Tuesday, October 24, 2017

"Never memorize something that you can look up" #Einstein #InstantLearning

Should've gone to YouTube!
I wonder can you learn how to do anything you want on YouTube? Yesterday I went about fixing my broken car key fob. I had to buy a replacement shell, get a new key cut, and take the transponder and circuit board out of the old key and insert into the new key fob. Easy?

Getting the new replacement shell and key cut was the easy part - thanks to the extremely helpful people in Central Key and Hardware Ltd on Parnell Square East. The guy there opened up both key fobs and showed me the insides and gave me advice on what to do. It looked very easy.

Not so!

First - my car is a Hyundai, the new fob shell was from a Kia. While almost identical, they were not exactly the same. The Kia version had a screw under the badge. While trying to cut out the Hyundai badge I found out that my Swiss Army knife is very sharp and can easily stab my thumb. Ouch! It was only then that I tried YouTube, and of course I immediately found a video that showed me how to do the job properly step-by-step. This is not the first time YouTube has come to my rescue - and I'm certain it is now a "go to" place for lots practicals tasks like this.

As an educator I wonder about the future consequences of so much educational content being made available on YouTube. As I write, there are 13,429,780 views of my 154 videos on my YouTube channel - so I am using this medium myself to get educational messages across to learners. The great Albert Einstein once said “Never memorize something that you can look up”. Is there a need for students to study for a year, two years, or more in order to be ready for a job? Could they not look up what they need as they need it? Instant Learning is becoming more-and-more of a phenomenon (there's even a book about it: Instant Learning - How to Learn Anything Instantly!). Learning curves will become shorter, or perhaps non-existent. In today's fast paced world we need to learn more quickly and absorb information a lot better - YouTube is not the only answer to this, but for me it is becoming one of the most advanced and important educational resources that humans have ever created. Long Live YouTube!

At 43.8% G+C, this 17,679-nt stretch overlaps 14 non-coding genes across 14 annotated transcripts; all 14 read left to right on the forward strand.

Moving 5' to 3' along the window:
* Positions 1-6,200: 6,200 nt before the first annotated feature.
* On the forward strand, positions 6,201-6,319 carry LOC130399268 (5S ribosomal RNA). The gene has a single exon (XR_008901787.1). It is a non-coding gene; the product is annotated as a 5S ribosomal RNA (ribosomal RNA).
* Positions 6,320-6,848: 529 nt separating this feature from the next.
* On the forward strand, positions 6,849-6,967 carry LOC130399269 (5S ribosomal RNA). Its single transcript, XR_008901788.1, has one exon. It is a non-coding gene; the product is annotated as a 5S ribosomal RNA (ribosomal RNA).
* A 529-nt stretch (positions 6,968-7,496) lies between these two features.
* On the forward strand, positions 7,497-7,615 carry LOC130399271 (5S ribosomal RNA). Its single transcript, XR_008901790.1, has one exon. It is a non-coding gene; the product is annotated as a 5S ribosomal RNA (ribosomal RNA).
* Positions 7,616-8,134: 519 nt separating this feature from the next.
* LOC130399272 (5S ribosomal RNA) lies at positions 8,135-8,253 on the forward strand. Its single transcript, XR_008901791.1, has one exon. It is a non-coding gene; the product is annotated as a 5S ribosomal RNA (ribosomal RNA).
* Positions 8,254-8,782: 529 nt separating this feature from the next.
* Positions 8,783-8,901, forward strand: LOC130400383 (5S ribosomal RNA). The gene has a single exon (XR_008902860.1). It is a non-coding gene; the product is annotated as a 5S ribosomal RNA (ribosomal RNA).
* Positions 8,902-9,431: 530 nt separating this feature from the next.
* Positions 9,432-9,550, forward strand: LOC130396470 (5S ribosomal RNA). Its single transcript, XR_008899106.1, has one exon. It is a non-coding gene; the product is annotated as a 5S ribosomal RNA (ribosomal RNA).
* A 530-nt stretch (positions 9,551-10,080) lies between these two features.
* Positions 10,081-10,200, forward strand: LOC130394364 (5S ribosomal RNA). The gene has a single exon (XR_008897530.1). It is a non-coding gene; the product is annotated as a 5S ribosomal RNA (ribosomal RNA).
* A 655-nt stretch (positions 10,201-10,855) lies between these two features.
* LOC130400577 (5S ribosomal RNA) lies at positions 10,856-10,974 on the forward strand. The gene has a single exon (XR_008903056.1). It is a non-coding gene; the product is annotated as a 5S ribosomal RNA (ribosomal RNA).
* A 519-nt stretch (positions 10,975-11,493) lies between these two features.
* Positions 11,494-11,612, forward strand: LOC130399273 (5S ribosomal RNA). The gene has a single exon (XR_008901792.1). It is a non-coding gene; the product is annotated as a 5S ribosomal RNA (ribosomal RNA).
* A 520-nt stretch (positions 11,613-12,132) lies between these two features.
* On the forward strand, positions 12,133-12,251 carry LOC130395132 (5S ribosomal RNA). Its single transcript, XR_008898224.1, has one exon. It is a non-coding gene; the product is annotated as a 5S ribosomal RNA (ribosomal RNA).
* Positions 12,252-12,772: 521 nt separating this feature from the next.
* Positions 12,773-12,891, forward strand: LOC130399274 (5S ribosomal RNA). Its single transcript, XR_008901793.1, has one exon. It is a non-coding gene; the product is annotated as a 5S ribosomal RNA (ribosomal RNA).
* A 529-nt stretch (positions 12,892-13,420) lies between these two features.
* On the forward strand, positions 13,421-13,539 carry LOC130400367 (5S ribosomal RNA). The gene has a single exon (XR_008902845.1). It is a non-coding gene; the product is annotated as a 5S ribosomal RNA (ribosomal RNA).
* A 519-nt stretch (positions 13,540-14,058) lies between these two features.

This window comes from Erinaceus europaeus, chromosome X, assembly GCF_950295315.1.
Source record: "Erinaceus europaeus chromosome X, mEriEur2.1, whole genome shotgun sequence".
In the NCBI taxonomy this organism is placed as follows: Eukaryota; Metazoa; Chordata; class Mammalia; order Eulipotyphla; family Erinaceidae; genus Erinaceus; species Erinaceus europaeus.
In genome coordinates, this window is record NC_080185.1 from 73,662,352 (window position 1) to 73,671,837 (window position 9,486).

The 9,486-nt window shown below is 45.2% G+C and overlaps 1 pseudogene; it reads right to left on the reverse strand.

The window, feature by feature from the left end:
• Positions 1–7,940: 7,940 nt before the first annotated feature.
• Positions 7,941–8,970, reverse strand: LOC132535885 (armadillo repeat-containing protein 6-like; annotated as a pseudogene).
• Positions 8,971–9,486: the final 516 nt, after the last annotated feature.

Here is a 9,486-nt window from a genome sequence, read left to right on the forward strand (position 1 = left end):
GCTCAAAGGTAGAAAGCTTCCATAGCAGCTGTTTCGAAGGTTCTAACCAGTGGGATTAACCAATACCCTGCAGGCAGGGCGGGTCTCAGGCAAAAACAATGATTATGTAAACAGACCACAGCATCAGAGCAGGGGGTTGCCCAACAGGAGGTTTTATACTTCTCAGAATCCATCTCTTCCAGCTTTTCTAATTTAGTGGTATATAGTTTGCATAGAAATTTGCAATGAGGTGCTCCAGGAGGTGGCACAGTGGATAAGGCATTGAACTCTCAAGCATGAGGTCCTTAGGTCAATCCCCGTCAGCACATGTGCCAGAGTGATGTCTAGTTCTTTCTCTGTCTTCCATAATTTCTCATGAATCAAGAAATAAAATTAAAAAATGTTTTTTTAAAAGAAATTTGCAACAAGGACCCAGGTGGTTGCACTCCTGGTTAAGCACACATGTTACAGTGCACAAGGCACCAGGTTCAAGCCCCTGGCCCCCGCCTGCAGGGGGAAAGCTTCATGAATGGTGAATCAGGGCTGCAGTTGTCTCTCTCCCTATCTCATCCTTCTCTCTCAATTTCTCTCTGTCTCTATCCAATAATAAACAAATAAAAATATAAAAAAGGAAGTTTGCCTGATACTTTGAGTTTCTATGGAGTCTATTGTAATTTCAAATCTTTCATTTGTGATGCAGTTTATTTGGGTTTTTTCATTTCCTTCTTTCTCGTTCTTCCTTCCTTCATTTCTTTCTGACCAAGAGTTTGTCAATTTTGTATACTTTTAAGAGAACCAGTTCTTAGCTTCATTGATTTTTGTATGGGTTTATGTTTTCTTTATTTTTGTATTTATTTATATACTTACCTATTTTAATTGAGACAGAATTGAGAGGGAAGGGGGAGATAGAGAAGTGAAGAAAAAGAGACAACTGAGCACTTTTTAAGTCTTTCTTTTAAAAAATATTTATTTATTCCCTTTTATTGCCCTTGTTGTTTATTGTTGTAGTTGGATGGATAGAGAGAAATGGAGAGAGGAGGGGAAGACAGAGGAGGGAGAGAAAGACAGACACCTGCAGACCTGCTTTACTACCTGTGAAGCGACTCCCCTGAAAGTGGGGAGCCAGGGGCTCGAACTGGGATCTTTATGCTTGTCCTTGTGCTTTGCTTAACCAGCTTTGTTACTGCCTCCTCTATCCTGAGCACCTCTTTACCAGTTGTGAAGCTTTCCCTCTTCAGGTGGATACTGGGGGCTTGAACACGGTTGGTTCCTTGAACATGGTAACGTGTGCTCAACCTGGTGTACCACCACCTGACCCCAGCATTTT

In case you ever need to change a key fob on a Hyundai - here's the video:


  1. Einstein was right - knowing where to look or who to ask is the real skill.
    Zuboff revised Marx's factors of production a number of years ago claiming that 'learning is the new labour'. Senge and Strata, amongst others, believe that the ability to learn faster than others is the new source of competitive advantage. Perhaps it is time we show students how to use YouTube well, how to identify the most useful content, and how to create original visual content. Might we require students to create content and publish it for credit? Might they critique Youtube content as well as published literature? Long Live You Tube is right.

  2. PS: I hope your thumb is improving

  3. Hi Colm,

    Yes - I think publishing content by students would be a good idea. Will Richardson tells us that when student publish their content they take more care with it (accuracy, no typos, good grammar, etc) - partly because they realize that it will be readable by others (not just teacher/lecturer).

    Thumb? It's still sticking out!



  4. I think the danger with that quote is that it can be taken too far. If for example, you don't remember some very basic command in coding, or even something like multiplication tables, you will find yourself ploughing your way through a very muddy field in getting from A to B.